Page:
Research
28 July 2016

Targeted Teaching and the Teach For Australia model

The findings of The Grattan Institute's recent report, 'Targeted Teaching', are consistent with Teach For Australia’s experience in developing high-performing teachers and working with disadvantaged schools.

The Grattan Institute’s new report, Targeted teaching: how better use of data can improve student learning, illustrates the challenge that teachers face in ensuring classes comprised of students with differing ability levels progress their learning.

The report highlights research finding that despite there being a five to six year difference between top and bottom performing students in any year level, many teachers deliver the same curriculum to all students.

The Grattan Institute finds that many teachers lack adequate training or tools to track student learning and differentiate their teaching.

The report recommends that:

  • all teachers and schools develop a plan to collect robust evidence of student learning;
  •  schools use this data to target teaching and track student progress over time; and
  • governments invest in assessment tools and related resources to help teachers collect and use high quality data about individual student learning.

These findings are consistent with Teach For Australia’s experience in developing high-performing teachers and working with disadvantaged schools.

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While each of our Associates are focused on student learning, they need support to develop assessments, analyse growth data and seek student feedback to truly target their teaching.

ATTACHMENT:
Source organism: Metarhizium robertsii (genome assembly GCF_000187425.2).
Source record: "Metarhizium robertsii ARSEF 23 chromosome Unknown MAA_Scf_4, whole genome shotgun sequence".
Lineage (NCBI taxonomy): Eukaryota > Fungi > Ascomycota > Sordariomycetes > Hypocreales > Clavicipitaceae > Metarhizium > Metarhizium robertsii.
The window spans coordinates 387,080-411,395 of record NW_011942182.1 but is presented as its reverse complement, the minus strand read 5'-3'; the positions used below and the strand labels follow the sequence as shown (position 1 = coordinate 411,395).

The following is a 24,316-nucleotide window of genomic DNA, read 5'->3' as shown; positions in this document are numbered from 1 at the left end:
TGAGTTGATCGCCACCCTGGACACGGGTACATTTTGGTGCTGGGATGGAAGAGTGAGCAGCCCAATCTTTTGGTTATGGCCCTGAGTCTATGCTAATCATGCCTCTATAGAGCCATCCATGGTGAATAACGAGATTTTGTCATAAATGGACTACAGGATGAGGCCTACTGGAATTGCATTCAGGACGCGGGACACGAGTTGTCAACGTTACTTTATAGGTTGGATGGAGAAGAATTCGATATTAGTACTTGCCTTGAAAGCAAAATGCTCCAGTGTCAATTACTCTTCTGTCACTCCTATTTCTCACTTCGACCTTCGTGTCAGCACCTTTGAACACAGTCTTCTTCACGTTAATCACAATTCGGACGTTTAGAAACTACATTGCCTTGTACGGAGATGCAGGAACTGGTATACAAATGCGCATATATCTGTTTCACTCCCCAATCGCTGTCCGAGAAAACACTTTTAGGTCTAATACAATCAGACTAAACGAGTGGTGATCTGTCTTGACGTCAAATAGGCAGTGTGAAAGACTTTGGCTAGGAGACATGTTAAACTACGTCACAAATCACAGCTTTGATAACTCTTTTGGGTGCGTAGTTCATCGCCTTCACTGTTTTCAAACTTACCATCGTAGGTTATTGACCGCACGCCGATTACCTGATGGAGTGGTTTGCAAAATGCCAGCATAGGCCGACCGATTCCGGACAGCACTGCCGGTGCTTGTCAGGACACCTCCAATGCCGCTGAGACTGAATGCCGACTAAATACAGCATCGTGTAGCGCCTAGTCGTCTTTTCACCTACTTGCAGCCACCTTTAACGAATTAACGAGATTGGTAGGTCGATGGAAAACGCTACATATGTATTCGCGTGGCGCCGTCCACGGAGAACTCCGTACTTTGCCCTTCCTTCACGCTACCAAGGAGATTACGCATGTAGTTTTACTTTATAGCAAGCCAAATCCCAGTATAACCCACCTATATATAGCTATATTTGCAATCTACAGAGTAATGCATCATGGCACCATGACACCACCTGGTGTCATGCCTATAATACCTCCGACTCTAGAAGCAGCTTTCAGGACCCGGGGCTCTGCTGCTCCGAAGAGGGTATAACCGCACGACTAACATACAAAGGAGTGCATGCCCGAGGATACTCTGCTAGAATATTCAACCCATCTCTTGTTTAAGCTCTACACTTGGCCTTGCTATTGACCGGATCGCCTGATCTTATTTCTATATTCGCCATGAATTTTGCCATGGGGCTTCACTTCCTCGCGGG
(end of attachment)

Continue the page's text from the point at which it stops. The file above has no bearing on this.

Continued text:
These findings are consistent with Teach For Australia’s experience in developing high-performing teachers and working with disadvantaged schools. While each of our Associates are focused on student learning, they need support to develop assessments, analyse growth data and seek student feedback to truly target their teaching.

Teach For Australia has worked closely with The University of Melbourne and now Deakin University to educate Associates to focus on evidence-based practice in the classroom.

The nature of our employment-based pathway means that learning is sequenced to prioritise that which needs to be embedded immediately in practice.

A key early unit is the design and analysis of assessment. Our Teaching and Leadership Advisers coach Associates to analyse the learning strengths and needs of each student, devise learning activities tailored to progress their learning regardless of where they start and evaluate the impact of activities on student learning.

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Teach For Australia has developed a teacher effectiveness and student impact model that uses a range of tools to support Associates to track student learning.

These tools include:

  • pre- and post-diagnostic testing;
  • student-perception surveys; and
  • framework-aligned classroom observations.

Teach For Australia looks forward to further debate on how teachers can be supported to track the specific learning needs of each student and enhance student learning.